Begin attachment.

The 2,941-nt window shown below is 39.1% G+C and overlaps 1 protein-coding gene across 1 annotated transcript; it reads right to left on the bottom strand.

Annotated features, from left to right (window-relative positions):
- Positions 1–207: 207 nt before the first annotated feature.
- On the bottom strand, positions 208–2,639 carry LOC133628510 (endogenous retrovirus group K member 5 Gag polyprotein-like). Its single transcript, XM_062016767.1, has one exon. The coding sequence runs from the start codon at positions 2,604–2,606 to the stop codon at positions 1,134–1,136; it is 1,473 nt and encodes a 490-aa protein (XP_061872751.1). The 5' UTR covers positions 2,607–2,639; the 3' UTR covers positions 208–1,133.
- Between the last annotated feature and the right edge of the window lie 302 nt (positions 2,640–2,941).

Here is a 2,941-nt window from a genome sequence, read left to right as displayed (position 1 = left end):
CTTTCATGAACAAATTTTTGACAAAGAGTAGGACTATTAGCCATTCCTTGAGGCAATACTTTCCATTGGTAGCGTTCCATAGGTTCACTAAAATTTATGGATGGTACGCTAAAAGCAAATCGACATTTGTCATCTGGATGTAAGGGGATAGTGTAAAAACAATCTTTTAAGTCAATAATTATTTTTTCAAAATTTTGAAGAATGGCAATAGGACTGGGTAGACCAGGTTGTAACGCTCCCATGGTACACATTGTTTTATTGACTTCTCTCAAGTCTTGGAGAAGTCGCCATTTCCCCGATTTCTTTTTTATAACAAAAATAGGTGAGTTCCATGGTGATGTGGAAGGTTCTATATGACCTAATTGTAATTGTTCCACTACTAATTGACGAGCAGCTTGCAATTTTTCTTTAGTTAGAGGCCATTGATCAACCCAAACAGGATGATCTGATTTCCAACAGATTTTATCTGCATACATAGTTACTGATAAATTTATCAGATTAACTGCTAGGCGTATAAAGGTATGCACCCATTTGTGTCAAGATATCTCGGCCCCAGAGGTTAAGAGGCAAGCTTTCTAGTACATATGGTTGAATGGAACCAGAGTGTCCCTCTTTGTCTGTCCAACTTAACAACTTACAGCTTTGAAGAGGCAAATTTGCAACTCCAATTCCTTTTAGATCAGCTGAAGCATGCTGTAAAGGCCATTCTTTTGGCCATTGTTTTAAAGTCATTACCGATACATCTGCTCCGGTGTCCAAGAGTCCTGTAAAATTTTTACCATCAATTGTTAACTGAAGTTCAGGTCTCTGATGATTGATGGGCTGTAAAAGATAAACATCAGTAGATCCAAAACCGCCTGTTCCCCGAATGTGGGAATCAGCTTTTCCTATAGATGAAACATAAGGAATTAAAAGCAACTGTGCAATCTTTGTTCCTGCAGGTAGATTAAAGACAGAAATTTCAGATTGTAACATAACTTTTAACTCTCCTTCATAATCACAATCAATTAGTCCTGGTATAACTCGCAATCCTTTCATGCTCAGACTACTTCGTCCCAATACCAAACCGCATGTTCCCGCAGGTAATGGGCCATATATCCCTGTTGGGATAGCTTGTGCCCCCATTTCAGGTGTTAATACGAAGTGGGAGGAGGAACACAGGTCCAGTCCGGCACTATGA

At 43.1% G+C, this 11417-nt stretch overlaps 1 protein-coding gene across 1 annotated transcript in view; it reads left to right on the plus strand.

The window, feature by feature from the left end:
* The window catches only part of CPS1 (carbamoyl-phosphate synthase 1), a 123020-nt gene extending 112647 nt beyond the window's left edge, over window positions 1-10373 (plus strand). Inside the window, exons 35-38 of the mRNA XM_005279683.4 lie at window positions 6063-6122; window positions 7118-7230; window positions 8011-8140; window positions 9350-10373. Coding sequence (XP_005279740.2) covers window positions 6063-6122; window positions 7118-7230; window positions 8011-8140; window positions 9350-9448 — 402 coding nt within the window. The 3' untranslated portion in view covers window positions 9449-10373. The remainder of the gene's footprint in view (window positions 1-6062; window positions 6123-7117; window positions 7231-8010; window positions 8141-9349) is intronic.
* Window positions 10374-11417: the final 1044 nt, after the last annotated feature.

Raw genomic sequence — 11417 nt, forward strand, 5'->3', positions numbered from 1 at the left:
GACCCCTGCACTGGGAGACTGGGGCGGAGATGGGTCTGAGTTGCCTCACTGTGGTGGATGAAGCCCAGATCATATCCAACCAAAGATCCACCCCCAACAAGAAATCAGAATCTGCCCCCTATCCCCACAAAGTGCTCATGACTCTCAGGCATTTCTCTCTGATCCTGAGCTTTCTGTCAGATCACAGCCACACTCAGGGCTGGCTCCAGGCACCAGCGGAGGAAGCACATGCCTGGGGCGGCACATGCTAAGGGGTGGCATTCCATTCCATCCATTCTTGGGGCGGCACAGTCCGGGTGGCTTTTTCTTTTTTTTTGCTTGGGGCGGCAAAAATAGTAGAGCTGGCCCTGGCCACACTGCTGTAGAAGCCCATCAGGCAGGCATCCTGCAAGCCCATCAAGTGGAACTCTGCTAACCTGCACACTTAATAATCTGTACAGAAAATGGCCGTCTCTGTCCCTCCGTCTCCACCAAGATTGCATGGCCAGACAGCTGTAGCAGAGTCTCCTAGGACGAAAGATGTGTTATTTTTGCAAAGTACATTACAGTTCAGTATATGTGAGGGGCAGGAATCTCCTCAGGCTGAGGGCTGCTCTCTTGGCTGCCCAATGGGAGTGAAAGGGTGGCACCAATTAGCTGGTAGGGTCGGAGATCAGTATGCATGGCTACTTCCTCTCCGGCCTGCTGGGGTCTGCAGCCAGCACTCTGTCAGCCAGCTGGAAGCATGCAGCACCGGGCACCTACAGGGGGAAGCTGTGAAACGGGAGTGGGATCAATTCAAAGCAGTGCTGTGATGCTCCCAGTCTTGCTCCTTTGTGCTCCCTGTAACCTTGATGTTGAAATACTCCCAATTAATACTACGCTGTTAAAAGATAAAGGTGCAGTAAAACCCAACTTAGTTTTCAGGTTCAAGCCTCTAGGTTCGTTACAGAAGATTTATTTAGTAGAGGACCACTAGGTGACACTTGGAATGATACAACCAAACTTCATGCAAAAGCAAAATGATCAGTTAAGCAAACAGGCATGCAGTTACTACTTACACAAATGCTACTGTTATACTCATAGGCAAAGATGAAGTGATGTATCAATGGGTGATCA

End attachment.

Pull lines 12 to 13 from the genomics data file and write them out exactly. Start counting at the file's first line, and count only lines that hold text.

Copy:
Raw genomic sequence — 11417 nt, forward strand, 5'->3', positions numbered from 1 at the left:
GACCCCTGCACTGGGAGACTGGGGCGGAGATGGGTCTGAGTTGCCTCACTGTGGTGGATGAAGCCCAGATCATATCCAACCAAAGATCCACCCCCAACAAGAAATCAGAATCTGCCCCCTATCCCCACAAAGTGCTCATGACTCTCAGGCATTTCTCTCTGATCCTGAGCTTTCTGTCAGATCACAGCCACACTCAGGGCTGGCTCCAGGCACCAGCGGAGGAAGCACATGCCTGGGGCGGCACATGCTAAGGGGTGGCATTCCATTCCATCCATTCTTGGGGCGGCACAGTCCGGGTGGCTTTTTCTTTTTTTTTGCTTGGGGCGGCAAAAATAGTAGAGCTGGCCCTGGCCACACTGCTGTAGAAGCCCATCAGGCAGGCATCCTGCAAGCCCATCAAGTGGAACTCTGCTAACCTGCACACTTAATAATCTGTACAGAAAATGGCCGTCTCTGTCCCTCCGTCTCCACCAAGATTGCATGGCCAGACAGCTGTAGCAGAGTCTCCTAGGACGAAAGATGTGTTATTTTTGCAAAGTACATTACAGTTCAGTATATGTGAGGGGCAGGAATCTCCTCAGGCTGAGGGCTGCTCTCTTGGCTGCCCAATGGGAGTGAAAGGGTGGCACCAATTAGCTGGTAGGGTCGGAGATCAGTATGCATGGCTACTTCCTCTCCGGCCTGCTGGGGTCTGCAGCCAGCACTCTGTCAGCCAGCTGGAAGCATGCAGCACCGGGCACCTACAGGGGGAAGCTGTGAAACGGGAGTGGGATCAATTCAAAGCAGTGCTGTGATGCTCCCAGTCTTGCTCCTTTGTGCTCCCTGTAACCTTGATGTTGAAATACTCCCAATTAATACTACGCTGTTAAAAGATAAAGGTGCAGTAAAACCCAACTTAGTTTTCAGGTTCAAGCCTCTAGGTTCGTTACAGAAGATTTATTTAGTAGAGGACCACTAGGTGACACTTGGAATGATACAACCAAACTTCATGCAAAAGCAAAATGATCAGTTAAGCAAACAGGCATGCAGTTACTACTTACACAAATGCTACTGTTATACTCATAGGCAAAGATGAAGTGATGTATCAATGGGTGATCA